Police chalk up arrests with anti-gang units
But civil society tells Parliament that an untrained and under resourced police force is failing communities
On Wednesday, Minister of Police Bheki Cele, National Commissioner Lieutenant General Kehla Sitole and Major General Leon Rabie reported to Parliament’s Portfolio Committee on Police on progress made by the anti-gang unit since its formation in November last year .
Rabie said the anti-gang unit was a national approach to curb gangsterism in hotspots across the country with a special focus on the Western Cape, Gauteng and the Eastern Cape. He said SAPS would create anti-gang units in all nine provinces by 2021. Currently, the Western Cape is the only province with a fully fledged unit; other provinces still operate with task teams.
Rabie said they had identified 20 gangs in the Western Cape; 10 in the Eastern Cape. He said R20 million in total had been assigned to both the gang unit and Operation Thunder, formed in May 2018.
A month after the anti-gang unit was formed, Minister Cele declared the unit a success, saying it had made a total of 119 arrests with 110 of them gang-related, including nine arrests for murder and six for attempted murder. Rabie said five hit men had been arrested linked to cases under investigation. He said the number of murders in the Western Cape was declining, with December an exception.
“We are also looking into the matter of witness protection … We are also implementing a school safety strategy to create a safe environment for children where they can go to school and walk in the streets,” said Rabie.
Various community-based organisations, community policing forums and unions and union federations, including the Congress of South African Trade Unions (COSATU), the United Public Safety Front and the Police and Prisons Civil Rights Union (POPCRU), were also given a chance to weigh in on how the unit could improve.
“The are growing levels of criminality and killings across our nation,” said Tony Ehrenreich, COSATU’s deputy parliamentary officer. “Working-class communities’ experience of gangs is really the shootings taking place and the drugs that are tearing apart our communities and stealing the future of our children. … The schools themselves are becoming war zones,” he said.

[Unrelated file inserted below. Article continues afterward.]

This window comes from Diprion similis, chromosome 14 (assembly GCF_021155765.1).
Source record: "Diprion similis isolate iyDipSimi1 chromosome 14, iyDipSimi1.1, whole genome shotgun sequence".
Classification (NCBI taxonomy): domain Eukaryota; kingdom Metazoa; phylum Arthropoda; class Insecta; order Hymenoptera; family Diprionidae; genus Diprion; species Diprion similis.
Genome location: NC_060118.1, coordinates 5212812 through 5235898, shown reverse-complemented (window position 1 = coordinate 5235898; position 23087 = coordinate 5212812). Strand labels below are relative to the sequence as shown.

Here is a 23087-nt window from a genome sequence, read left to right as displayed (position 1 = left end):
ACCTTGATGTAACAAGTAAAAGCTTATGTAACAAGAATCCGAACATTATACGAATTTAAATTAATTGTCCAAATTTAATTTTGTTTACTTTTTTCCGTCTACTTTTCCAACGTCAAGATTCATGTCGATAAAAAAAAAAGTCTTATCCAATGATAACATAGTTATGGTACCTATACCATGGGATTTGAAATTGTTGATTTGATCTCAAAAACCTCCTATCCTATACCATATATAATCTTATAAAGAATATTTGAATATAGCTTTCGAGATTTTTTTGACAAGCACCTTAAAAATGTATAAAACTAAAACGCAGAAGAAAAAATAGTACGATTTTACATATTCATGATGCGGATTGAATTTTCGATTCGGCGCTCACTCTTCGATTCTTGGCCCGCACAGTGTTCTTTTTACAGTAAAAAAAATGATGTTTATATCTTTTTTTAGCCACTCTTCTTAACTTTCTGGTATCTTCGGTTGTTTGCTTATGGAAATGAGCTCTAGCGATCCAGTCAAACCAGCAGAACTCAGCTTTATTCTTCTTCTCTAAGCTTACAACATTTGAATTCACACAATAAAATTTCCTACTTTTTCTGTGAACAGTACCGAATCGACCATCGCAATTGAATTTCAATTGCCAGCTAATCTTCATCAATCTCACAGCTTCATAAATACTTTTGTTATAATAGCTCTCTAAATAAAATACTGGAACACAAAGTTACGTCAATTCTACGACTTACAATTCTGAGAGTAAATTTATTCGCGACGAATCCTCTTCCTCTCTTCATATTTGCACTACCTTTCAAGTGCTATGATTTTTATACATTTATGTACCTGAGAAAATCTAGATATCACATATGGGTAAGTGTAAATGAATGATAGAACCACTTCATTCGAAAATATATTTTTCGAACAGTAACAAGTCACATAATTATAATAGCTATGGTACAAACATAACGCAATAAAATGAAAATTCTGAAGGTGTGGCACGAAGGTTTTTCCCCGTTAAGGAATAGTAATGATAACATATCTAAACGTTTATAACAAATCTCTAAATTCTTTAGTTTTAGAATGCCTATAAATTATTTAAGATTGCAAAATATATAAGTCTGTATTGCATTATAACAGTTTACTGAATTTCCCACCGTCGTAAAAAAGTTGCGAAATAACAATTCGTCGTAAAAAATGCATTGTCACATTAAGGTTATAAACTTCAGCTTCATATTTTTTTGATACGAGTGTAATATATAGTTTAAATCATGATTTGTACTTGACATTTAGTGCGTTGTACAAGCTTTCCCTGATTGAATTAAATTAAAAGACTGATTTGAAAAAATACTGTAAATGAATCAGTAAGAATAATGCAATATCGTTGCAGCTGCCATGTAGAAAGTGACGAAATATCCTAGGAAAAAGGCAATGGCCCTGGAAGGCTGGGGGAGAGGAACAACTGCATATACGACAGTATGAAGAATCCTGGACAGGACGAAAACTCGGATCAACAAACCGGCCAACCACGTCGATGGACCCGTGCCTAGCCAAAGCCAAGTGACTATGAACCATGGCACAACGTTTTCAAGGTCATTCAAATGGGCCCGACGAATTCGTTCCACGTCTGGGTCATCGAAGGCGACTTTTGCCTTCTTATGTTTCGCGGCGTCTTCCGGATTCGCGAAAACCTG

Ehrenreich said the police were inadequately resourced, and listed a lack of CCTV cameras, computers and forensics, weaponry and protective gear. He also said police were inadequately trained in key areas such as crowd control, investigations, forensics, domestic violence and the general understanding of laws.
POPCRU General Secretary Nkosinathi Theledi said the organisation was worried about “serious mistrust” between communities and particular police officers and the collapse in relations due to dysfunctional community policing forums. Some police officers were even perceived as enemies and attacked by the community.
Lucinda Evans from Lavender Hill, who is a member of Philisa Abafazi, an organisation that supports victims of gender-based violence, listed three cases in which she said police had failed. One case involved the rape of a 13-year-old girl. Though the girl had been found unconscious with two men, no arrests had been made and three months later there were still no DNA results. In another case, a woman reported to the police that her husband was going to kill her. She was told to come back with a protection order.
“This is the horror that women are facing … I want to speak to the committee today about the training these police get. Why are some of the police officers in some of the police stations still looking for the black eye and the broken lip?”
“Emergency safe houses are a dire need; a place where women can stay for at least seven days, receiving care and counselling. There are no volunteers in the victim support rooms in the police stations. Those rooms are empty,” said Evans.
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